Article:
fact that we spend a great deal of our time playing music that everyone
has heard before. (Of course, this differs from the careers of Tony
Bennett and Bruce Springsteen not at all, and nobody’s writing books
declaring them to be dead.) But one of the more ludicrous facts of life
in 21st-century America is that no one takes you seriously as an
entertainer if your core audience is rude enough to sport an average
age above 24, and, let’s face it, most people don’t make the switch
from Weezer to Wagner until a lot later than that. In fact, I suspect
that a case could be made that the majority of classical music fans
begin listening when they get old enough to feel embarrassed at rock
concerts, and then decide that some of this Beethoven stuff might not
be too bad, and is undeniably less likely to result in a drug arrest or
a sprained back.

Consequently, the audiences who show up at our concerts tend to be a
rather interesting cross-section of elderly diehards, middle-aged
converts, and college music majors, with a sprinkling of squirmy
high-school boys who think they’re impressing the taffeta-wrapped
female specimens next to them with their grasp of high culture. (They
aren’t, but who are we to point this out? They’re buying tickets, and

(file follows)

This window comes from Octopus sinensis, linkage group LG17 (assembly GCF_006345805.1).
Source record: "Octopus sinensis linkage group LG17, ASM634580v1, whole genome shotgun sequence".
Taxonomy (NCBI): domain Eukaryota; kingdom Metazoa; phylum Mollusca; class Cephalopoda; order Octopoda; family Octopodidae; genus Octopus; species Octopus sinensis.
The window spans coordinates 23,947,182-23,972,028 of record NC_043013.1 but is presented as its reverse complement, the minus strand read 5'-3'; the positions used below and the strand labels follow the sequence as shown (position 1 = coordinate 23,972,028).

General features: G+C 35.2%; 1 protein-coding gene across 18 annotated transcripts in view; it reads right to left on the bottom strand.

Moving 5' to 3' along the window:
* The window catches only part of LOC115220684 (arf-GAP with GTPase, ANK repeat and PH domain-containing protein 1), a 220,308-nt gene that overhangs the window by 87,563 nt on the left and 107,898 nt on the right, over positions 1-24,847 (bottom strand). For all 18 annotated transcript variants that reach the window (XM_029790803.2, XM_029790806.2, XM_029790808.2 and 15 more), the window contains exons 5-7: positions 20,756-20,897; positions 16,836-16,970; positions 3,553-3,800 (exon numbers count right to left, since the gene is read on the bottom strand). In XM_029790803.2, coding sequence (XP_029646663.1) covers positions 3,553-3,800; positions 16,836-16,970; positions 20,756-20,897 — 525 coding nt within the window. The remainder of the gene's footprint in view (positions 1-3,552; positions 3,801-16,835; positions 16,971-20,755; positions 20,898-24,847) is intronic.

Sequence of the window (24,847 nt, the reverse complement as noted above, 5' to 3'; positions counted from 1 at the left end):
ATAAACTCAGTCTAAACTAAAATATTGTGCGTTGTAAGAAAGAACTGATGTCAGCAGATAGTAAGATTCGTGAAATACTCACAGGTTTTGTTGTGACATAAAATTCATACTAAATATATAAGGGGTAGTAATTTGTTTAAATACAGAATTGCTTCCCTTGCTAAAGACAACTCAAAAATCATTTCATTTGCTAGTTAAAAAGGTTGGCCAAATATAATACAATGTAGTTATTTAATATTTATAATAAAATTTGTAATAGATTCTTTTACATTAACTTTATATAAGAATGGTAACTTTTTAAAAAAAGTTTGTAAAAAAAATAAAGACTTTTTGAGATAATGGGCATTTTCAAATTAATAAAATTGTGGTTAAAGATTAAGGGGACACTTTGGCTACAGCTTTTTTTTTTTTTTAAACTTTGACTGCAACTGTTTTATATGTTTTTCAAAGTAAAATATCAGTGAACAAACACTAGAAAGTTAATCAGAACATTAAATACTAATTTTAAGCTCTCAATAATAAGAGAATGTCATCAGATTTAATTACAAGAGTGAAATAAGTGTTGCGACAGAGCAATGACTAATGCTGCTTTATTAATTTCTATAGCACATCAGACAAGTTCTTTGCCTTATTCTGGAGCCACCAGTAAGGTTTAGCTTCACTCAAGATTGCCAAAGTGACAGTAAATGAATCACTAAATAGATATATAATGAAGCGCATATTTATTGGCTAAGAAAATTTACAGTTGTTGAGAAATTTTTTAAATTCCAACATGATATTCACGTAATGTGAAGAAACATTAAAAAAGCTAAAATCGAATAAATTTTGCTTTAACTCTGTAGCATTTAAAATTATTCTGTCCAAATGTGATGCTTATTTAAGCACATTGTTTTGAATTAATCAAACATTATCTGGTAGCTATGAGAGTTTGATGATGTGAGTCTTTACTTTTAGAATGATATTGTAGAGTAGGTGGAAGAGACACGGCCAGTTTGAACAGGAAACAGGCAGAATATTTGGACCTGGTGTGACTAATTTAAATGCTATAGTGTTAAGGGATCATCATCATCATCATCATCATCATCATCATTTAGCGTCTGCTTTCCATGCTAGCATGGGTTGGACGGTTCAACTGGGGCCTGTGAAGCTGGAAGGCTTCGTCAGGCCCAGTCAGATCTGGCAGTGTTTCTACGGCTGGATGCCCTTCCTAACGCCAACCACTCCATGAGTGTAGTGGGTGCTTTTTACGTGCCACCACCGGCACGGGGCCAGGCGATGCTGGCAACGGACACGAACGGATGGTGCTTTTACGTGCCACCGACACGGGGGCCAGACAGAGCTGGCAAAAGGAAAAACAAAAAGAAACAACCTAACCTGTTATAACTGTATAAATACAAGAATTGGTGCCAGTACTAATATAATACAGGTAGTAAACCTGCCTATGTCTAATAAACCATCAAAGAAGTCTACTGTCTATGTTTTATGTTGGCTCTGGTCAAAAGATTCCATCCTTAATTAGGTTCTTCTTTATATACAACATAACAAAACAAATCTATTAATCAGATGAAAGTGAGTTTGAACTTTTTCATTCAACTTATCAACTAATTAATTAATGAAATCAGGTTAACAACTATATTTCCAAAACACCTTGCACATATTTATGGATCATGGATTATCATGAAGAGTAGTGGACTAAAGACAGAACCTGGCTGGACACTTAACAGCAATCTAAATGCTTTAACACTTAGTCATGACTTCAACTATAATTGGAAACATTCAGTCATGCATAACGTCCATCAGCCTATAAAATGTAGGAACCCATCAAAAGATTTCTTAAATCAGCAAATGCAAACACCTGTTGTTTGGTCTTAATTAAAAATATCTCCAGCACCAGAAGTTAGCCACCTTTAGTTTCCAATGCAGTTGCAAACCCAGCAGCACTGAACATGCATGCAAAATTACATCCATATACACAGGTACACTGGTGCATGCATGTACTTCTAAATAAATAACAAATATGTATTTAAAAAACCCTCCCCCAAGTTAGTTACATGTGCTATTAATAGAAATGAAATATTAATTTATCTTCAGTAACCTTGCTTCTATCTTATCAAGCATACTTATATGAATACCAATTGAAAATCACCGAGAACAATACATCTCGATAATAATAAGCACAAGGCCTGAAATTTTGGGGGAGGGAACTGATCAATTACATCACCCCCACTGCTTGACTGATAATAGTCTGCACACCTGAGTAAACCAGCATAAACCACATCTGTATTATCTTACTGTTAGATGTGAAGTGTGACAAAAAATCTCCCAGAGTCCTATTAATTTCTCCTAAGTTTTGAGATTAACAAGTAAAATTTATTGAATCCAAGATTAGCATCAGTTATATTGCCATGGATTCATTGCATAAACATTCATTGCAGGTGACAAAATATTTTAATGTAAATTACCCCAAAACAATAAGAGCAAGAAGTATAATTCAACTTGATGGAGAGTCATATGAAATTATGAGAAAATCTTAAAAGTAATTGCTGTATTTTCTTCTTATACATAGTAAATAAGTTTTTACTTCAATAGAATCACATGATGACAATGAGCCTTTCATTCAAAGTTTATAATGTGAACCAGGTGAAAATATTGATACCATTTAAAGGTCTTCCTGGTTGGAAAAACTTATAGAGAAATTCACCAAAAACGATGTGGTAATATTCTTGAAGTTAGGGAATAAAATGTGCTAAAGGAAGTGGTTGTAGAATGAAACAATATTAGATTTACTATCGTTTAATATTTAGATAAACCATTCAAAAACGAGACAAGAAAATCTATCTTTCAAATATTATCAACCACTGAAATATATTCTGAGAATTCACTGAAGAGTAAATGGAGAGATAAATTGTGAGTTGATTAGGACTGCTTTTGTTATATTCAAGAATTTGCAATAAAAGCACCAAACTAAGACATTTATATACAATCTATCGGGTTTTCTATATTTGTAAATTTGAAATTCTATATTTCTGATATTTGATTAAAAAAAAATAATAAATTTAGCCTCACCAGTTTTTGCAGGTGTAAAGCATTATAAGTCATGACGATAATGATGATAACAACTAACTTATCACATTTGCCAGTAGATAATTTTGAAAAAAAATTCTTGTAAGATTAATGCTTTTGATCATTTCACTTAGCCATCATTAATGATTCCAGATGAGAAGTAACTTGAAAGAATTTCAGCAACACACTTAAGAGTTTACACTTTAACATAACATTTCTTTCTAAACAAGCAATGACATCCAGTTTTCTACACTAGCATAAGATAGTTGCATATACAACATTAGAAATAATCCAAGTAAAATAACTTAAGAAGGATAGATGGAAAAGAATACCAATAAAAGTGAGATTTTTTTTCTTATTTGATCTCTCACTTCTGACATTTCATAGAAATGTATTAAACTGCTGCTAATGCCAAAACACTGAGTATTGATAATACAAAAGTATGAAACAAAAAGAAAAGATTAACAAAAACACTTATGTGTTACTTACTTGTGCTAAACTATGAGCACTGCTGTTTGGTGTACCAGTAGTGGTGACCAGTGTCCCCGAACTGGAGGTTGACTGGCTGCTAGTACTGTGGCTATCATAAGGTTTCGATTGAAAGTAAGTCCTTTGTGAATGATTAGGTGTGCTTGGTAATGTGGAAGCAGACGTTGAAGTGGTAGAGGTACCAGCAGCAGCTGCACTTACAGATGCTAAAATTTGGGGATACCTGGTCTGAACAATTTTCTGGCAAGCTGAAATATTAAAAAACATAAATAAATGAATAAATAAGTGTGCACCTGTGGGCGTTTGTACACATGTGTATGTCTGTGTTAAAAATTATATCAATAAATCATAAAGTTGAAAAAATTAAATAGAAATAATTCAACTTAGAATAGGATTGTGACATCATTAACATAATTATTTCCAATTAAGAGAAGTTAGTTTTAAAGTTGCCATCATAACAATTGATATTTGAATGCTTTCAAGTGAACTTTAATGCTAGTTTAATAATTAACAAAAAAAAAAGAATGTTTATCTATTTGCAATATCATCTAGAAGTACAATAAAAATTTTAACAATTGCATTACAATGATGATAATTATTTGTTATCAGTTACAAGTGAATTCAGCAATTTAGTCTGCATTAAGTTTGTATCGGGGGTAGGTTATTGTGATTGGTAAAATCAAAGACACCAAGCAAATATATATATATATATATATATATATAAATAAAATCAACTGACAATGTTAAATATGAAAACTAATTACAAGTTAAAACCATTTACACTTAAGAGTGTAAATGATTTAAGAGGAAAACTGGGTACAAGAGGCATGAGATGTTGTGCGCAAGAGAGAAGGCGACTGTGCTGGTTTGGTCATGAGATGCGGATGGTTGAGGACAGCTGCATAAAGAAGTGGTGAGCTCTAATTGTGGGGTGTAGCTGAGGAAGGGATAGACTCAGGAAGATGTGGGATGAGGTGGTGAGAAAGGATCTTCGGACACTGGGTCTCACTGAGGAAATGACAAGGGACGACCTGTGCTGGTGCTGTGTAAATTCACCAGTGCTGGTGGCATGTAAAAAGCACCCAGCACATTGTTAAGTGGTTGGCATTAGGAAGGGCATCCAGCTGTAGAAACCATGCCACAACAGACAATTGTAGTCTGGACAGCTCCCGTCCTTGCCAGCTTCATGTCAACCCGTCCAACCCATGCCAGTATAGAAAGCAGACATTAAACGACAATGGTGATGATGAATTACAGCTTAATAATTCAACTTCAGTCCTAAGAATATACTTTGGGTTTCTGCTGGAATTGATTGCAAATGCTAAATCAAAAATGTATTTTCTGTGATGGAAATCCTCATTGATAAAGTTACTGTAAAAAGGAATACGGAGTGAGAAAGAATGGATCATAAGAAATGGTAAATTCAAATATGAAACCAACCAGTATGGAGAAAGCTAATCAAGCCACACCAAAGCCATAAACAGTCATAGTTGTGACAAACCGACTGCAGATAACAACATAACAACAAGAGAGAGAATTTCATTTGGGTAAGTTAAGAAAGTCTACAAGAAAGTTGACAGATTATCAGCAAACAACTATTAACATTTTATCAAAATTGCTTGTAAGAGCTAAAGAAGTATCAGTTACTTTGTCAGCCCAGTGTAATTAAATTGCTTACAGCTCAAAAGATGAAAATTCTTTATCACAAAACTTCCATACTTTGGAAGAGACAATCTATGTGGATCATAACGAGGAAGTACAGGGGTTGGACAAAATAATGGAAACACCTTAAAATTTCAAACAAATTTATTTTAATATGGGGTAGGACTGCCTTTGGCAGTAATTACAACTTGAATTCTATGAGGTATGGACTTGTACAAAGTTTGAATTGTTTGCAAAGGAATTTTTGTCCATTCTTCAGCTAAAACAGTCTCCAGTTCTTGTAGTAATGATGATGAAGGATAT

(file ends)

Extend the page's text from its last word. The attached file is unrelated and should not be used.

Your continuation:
the girls always seem to get something out of the music, even if the
boys have zero shot of getting anything out of them in return.) And
while there is a certain percentage of this audience for whom the
routine of a symphony concert is old hat, most people seem to have a
hard time knowing how to go about being a good audience member. It’s
really not that complicated, but, like anything else in life, it’s not
gonna feel natural until you’ve done it a few times. And how are you
supposed to do it a few times when no one ever tells you what ‘it’ is?

With that in mind, I am pleased to present the following handy set
of answers to any questions you might have about the orchestral concert
experience, plus a few you haven’t thought of yet. On behalf of the